The same food that was once condemned for its cholesterol is taking back its rightful place at the top of the shopping list. According to a recent study, eating an egg a day reduces the risk of cardiac disease.
‘An egg a day keeps the doctor away’ might be the new version of the age-old apple adage. A Sino-British study, published in the journal Heart, reveals a link between egg consumption and cardiovascular health.
An 18% lower risk of dying of heart disease
Chinese and British researchers analysed data from several Chinese survey centres. Between 2004 and 2008, they studied 416,213 people between 30 and 79 years old. None of the people studied suffered from cancer, cardiovascular disease, nor diabetes.
They were questioned about their daily egg consumption. 13.1% ate eggs daily (on average 5.3 per week) and 9.1% said they never or rarely ate eggs. 83,977 cases of cardiovascular disease and 9,985 deaths due to cardiovascular disease were observed.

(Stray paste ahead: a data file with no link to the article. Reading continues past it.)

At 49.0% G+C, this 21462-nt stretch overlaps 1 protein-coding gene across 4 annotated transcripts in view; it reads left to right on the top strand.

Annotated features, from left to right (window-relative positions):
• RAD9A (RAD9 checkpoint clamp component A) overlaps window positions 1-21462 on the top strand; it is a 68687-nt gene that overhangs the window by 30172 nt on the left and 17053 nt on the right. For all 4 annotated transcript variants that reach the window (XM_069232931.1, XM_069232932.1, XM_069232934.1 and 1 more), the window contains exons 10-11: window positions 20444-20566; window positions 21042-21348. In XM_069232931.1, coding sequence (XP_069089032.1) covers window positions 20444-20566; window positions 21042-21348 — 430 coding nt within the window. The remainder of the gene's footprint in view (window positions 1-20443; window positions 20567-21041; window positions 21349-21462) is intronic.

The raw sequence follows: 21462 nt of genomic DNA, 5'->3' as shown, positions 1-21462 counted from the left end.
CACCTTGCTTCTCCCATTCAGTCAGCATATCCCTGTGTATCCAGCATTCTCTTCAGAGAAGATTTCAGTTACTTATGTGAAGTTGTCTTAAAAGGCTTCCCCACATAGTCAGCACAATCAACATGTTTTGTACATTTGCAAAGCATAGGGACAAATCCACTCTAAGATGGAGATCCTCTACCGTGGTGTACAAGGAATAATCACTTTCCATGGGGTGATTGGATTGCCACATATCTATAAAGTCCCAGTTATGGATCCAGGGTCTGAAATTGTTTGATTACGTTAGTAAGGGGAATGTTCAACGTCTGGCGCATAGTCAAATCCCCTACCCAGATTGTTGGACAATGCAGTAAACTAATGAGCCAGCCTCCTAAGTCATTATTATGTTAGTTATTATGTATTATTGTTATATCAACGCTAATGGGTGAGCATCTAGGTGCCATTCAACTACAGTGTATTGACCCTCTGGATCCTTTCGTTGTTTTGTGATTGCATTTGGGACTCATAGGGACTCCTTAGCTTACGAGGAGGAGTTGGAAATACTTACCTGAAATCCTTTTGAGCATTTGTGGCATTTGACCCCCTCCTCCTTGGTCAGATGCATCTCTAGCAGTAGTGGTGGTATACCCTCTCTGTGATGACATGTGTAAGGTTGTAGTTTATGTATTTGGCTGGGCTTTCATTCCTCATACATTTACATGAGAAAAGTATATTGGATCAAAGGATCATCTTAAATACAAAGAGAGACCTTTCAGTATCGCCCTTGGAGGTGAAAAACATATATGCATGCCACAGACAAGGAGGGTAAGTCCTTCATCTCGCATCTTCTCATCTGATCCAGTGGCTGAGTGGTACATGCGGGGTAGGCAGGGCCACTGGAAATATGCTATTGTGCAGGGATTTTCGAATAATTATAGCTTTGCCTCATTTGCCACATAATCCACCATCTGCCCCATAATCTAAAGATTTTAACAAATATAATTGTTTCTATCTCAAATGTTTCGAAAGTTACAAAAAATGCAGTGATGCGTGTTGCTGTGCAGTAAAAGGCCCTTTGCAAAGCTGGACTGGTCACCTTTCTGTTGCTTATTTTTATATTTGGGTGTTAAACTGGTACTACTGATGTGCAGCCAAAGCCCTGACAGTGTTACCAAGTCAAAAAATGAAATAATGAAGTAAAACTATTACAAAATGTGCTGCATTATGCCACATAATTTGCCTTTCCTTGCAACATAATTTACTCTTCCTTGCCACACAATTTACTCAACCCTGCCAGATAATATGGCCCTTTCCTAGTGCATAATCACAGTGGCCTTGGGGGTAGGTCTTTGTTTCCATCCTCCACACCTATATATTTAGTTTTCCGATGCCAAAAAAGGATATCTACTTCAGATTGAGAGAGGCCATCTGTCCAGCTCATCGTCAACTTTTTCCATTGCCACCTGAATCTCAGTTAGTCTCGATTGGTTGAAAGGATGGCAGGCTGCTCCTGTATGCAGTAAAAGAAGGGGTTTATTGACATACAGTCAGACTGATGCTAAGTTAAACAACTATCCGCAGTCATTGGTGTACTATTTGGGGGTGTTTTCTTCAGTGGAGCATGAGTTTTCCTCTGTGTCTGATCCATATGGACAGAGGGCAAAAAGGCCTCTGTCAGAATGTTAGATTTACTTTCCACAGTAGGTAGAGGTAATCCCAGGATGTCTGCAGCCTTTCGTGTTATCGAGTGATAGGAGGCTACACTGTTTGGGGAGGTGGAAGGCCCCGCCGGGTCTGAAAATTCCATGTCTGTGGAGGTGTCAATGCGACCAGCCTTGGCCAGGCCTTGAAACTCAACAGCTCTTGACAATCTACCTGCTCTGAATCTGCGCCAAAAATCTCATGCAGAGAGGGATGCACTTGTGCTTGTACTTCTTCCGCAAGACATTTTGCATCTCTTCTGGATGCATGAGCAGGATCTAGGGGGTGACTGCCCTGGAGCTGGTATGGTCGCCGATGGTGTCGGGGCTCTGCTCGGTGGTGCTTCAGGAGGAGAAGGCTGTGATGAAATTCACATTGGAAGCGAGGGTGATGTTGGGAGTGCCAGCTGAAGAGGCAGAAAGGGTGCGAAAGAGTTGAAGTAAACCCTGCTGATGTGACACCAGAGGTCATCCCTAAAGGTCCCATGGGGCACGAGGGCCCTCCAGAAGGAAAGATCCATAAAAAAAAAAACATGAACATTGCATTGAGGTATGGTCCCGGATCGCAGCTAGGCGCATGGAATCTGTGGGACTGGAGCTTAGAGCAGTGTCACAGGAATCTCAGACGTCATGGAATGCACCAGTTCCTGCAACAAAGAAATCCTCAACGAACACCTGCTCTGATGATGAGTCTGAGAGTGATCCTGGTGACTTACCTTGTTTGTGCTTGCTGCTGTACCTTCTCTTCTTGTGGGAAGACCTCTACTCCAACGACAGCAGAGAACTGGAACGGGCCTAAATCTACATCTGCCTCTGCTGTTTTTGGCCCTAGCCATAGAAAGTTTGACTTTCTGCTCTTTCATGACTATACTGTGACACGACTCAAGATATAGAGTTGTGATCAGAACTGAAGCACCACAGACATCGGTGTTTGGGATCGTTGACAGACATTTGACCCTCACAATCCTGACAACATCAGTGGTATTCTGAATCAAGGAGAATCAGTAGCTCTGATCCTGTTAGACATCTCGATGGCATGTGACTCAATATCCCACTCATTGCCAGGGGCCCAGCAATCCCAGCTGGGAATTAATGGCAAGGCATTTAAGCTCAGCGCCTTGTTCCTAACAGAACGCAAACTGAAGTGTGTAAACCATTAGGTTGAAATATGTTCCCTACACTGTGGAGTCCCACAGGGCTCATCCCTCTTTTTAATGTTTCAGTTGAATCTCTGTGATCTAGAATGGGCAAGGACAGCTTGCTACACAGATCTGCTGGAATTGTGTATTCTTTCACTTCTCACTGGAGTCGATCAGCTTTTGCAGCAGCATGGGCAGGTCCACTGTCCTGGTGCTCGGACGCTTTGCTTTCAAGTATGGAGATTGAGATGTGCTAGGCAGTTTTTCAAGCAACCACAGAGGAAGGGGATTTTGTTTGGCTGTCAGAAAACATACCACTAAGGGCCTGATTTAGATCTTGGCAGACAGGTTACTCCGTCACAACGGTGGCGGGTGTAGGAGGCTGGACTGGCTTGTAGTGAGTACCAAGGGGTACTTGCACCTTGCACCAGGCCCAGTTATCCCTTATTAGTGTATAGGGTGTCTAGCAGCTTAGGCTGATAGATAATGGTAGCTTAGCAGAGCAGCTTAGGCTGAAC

According to the researchers, these observations established a link between frequent egg consumption and resistance to heart disease. Those who ate eggs daily had an 18% lower risk of dying of heart disease, a 26% lower risk of having a stroke, and a 28% lower risk of dying of a stroke. The researchers also noted in their report that ‘Among Chinese adults, a moderate level of egg consumption, up to less than an egg a day, was significantly associated with a lower risk of cardiovascular disease.’
The egg redeemed
Even if the link between high egg consumption (more than one egg a day) and risk of cardiovascular disease has yet to be examined, this study at least helped redeem a food that has known more than its fair share of bad press. Egg yolk has been criticized for its high levels of cholesterol, even though ‘dietary cholesterol has very little influence on blood cholesterol levels, which is primarily manufactured by the liver,’ according to Medisite.
Chickens could already take pride in making a food rich in proteins; vitamins A, D, B, and B-12; lutein; and zeaxanthin—now they can boast about battling heart disease, too.